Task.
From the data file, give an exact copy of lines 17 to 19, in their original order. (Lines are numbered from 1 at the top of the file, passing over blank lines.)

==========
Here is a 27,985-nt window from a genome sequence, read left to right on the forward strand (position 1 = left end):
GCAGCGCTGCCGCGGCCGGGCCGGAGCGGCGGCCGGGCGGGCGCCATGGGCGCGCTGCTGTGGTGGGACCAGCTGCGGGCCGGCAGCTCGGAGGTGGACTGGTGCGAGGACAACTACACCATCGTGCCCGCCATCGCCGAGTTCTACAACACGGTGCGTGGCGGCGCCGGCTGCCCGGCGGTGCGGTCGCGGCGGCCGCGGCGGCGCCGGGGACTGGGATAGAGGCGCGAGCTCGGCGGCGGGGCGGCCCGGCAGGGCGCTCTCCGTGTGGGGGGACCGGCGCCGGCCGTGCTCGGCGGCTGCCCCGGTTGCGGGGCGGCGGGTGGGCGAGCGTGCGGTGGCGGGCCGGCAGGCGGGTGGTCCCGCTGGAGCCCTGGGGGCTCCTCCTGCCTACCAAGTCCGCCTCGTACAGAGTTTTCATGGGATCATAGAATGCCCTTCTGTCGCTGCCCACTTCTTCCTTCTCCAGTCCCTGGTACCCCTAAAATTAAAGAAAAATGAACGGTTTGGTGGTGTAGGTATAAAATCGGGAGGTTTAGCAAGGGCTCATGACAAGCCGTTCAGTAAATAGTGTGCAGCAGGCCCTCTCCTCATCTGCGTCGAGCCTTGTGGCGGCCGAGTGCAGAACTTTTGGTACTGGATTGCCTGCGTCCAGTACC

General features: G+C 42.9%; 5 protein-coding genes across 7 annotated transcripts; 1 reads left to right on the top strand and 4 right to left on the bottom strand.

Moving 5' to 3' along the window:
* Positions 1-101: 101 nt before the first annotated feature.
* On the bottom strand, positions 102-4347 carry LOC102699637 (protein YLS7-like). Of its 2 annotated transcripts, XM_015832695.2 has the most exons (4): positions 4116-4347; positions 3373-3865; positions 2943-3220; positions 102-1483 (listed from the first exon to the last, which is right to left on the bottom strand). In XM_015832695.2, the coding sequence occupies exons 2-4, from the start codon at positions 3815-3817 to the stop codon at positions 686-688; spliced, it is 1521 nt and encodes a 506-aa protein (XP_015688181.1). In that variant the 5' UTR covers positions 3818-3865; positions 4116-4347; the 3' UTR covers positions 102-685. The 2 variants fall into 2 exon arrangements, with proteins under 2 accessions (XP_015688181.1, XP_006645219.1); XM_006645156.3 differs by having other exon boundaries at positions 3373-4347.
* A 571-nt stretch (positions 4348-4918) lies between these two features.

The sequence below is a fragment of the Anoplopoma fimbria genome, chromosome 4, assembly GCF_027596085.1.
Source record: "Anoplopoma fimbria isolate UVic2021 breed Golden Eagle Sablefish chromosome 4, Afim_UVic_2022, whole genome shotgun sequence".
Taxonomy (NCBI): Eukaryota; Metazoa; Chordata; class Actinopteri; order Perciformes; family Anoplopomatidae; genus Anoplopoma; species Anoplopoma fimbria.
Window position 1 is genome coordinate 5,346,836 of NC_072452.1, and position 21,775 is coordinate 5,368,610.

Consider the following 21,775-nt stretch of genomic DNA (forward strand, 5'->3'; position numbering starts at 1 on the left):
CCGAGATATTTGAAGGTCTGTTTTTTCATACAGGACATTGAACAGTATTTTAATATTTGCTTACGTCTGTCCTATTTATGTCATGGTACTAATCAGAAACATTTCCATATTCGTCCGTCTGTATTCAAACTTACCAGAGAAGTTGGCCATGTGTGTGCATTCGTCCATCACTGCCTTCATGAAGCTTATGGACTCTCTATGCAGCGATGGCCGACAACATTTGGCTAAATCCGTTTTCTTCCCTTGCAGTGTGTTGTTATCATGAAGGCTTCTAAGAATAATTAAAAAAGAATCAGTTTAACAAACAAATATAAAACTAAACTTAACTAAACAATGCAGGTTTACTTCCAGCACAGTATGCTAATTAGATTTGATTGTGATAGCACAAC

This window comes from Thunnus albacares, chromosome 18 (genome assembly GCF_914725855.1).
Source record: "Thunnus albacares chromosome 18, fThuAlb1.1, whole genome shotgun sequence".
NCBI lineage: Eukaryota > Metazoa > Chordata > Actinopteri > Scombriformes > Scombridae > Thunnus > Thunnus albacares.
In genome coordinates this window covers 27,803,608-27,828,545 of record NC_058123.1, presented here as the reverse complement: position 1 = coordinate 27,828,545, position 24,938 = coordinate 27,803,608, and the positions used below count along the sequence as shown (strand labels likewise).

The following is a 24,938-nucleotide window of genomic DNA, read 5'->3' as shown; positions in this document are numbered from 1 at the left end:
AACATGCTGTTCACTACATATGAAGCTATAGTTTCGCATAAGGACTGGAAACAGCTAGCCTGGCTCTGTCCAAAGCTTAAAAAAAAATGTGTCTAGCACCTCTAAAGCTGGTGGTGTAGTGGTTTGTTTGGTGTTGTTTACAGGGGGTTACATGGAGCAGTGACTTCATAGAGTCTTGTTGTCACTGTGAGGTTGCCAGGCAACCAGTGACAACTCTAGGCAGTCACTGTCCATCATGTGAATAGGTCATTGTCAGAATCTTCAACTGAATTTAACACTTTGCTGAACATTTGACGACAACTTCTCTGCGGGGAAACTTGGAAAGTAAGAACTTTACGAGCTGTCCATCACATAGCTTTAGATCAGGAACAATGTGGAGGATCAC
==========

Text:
In genome coordinates this window covers 27,803,608-27,828,545 of record NC_058123.1, presented here as the reverse complement: position 1 = coordinate 27,828,545, position 24,938 = coordinate 27,803,608, and the positions used below count along the sequence as shown (strand labels likewise).

The following is a 24,938-nucleotide window of genomic DNA, read 5'->3' as shown; positions in this document are numbered from 1 at the left end:
AACATGCTGTTCACTACATATGAAGCTATAGTTTCGCATAAGGACTGGAAACAGCTAGCCTGGCTCTGTCCAAAGCTTAAAAAAAAATGTGTCTAGCACCTCTAAAGCTGGTGGTGTAGTGGTTTGTTTGGTGTTGTTTACAGGGGGTTACATGGAGCAGTGACTTCATAGAGTCTTGTTGTCACTGTGAGGTTGCCAGGCAACCAGTGACAACTCTAGGCAGTCACTGTCCATCATGTGAATAGGTCATTGTCAGAATCTTCAACTGAATTTAACACTTTGCTGAACATTTGACGACAACTTCTCTGCGGGGAAACTTGGAAAGTAAGAACTTTACGAGCTGTCCATCACATAGCTTTAGATCAGGAACAATGTGGAGGATCAC